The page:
Rep. Barbara Lee Scores Key Leadership Role
Barbara Lee named to key House leadership role. The Intercept: "a narrow loss to Hakeem Jeffries in the leadership race for Democratic Caucus chair last week, but the campaign to get her elected bore fruit regardless. Late last Friday, Speaker-designate Nancy Pelosi made room for Lee on a key committee that has a primary role in building progressive power in the House.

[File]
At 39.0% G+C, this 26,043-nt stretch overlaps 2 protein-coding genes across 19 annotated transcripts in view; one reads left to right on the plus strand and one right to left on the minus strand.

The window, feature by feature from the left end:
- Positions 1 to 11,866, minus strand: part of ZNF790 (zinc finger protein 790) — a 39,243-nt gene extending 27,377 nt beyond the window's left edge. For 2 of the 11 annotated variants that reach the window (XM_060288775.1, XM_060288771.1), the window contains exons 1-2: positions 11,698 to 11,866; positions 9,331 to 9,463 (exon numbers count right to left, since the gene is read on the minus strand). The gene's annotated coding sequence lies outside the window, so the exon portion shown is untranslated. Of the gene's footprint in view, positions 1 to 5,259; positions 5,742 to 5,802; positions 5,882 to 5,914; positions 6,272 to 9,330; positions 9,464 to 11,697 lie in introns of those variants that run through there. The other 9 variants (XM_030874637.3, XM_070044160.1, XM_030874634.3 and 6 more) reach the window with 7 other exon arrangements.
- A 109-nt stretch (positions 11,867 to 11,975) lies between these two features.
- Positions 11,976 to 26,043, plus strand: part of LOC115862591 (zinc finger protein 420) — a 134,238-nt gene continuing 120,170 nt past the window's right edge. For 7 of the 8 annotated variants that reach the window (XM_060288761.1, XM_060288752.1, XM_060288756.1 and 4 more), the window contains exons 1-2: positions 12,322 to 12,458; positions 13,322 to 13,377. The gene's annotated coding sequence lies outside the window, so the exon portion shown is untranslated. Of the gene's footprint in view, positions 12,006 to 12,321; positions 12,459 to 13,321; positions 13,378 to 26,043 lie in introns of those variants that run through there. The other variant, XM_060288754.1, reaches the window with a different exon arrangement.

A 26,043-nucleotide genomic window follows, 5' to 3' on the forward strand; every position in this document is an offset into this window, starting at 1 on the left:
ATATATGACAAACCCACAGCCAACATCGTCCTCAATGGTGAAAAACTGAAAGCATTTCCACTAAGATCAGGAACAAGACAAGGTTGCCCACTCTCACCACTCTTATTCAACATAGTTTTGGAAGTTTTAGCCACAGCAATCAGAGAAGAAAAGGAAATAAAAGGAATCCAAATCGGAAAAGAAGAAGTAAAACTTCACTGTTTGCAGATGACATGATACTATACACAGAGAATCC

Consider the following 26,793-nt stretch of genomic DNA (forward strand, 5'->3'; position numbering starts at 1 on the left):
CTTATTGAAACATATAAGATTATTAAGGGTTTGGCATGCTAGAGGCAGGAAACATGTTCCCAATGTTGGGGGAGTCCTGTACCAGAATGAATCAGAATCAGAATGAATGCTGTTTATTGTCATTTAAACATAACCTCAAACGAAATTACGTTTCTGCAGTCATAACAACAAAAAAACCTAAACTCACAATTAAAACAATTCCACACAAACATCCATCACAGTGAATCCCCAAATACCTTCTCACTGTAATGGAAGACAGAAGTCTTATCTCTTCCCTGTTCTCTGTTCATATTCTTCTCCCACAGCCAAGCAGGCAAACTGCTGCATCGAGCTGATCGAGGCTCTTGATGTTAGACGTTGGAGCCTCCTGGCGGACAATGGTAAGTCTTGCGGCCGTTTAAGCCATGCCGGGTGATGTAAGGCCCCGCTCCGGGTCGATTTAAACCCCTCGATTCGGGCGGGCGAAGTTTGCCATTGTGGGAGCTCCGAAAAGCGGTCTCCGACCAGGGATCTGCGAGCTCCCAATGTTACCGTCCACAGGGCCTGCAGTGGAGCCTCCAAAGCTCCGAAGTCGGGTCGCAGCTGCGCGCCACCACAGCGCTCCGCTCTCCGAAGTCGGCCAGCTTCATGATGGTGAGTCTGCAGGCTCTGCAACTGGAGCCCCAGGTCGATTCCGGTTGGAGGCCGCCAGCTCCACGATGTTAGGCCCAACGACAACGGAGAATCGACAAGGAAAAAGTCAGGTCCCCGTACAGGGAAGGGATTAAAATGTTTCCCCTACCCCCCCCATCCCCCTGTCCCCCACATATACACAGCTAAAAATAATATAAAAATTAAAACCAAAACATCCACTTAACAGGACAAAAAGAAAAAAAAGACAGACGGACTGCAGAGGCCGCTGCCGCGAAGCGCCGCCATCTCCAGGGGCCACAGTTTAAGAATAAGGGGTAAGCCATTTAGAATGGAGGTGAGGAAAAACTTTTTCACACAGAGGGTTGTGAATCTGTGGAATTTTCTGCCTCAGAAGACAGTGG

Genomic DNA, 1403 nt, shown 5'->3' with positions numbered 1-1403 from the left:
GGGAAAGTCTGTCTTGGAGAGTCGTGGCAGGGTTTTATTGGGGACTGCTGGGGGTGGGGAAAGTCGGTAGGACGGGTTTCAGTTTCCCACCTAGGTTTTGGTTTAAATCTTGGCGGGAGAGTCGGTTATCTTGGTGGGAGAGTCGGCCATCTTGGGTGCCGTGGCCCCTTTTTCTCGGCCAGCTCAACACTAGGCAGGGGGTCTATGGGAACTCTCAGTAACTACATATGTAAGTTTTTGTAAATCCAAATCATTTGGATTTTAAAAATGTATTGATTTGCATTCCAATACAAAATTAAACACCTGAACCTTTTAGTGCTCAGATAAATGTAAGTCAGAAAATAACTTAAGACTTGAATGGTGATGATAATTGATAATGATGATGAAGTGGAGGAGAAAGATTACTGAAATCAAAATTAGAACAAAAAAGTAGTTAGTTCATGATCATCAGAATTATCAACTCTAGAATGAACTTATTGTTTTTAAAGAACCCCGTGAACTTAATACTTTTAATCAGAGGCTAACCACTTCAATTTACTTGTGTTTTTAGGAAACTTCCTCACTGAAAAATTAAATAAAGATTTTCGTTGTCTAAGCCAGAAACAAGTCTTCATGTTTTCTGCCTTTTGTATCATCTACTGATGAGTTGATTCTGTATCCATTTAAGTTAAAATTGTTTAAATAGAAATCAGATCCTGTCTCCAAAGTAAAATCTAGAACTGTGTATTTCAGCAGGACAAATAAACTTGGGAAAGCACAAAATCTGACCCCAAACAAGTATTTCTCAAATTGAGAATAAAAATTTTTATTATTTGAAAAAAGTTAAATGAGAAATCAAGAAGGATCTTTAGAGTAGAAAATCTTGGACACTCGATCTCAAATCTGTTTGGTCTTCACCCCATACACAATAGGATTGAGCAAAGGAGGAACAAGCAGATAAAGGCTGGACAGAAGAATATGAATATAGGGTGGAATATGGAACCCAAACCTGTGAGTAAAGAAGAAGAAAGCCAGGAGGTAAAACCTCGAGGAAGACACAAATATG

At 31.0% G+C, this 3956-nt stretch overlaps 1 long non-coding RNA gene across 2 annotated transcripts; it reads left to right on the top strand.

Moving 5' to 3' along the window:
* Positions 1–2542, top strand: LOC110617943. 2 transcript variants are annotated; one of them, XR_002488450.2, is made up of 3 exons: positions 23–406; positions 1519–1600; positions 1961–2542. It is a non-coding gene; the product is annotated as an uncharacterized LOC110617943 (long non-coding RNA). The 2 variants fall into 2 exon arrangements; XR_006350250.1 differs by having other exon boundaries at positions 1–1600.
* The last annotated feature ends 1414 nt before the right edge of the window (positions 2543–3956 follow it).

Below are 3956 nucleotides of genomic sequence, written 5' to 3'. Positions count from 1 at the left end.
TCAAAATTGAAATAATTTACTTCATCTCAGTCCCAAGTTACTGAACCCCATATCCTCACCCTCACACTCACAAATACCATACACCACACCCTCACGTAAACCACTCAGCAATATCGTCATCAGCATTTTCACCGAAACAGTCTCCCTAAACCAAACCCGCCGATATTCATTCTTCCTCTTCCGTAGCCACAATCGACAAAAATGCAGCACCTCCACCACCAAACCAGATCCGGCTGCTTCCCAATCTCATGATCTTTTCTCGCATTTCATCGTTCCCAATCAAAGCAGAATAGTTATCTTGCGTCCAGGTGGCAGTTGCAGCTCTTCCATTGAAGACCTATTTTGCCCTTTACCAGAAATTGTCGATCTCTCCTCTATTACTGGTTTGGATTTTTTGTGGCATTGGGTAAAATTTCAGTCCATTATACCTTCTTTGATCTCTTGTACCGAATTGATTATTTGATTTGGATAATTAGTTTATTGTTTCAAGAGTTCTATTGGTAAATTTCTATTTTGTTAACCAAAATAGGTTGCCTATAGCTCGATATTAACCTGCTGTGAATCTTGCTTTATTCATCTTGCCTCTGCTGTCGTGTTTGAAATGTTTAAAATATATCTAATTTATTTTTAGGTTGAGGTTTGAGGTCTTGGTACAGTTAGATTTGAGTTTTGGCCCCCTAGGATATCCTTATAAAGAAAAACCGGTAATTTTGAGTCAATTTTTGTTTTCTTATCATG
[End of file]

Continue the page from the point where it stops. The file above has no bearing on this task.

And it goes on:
Lee’s ascension to the leadership position is a window into how deciding to fight for power can yield benefits even if the immediate goal is lost. For progressives in the House, unaccustomed to wielding power, it could prove a galvanizing victory. Lee lost her caucus chair race by just 10 votes amid controversy. And it could have its own follow-on effects. After a one-on-one meeting, Pelosi named Lee as a third co-chair on the Democratic Steering and Policy Committee. (Technically, Pelosi recommended Lee for the position, but the Steering and Policy Committee votes on the recommendations, and Pelosi herself is the chair, so this is in the bag.) Pelosi added a co-chair to make room for Lee; current co-chairs Reps. Rosa DeLauro, D-Conn., and Eric Swalwell, D-Calif., will stay on as well. Lee, DeLauro, and Swalwell are all close Pelosi allies. Not only does this create a spot for a woman of color in the House Democratic leadership, but it will also have lasting implications for progressives, even though the power will largely play out behind the scenes."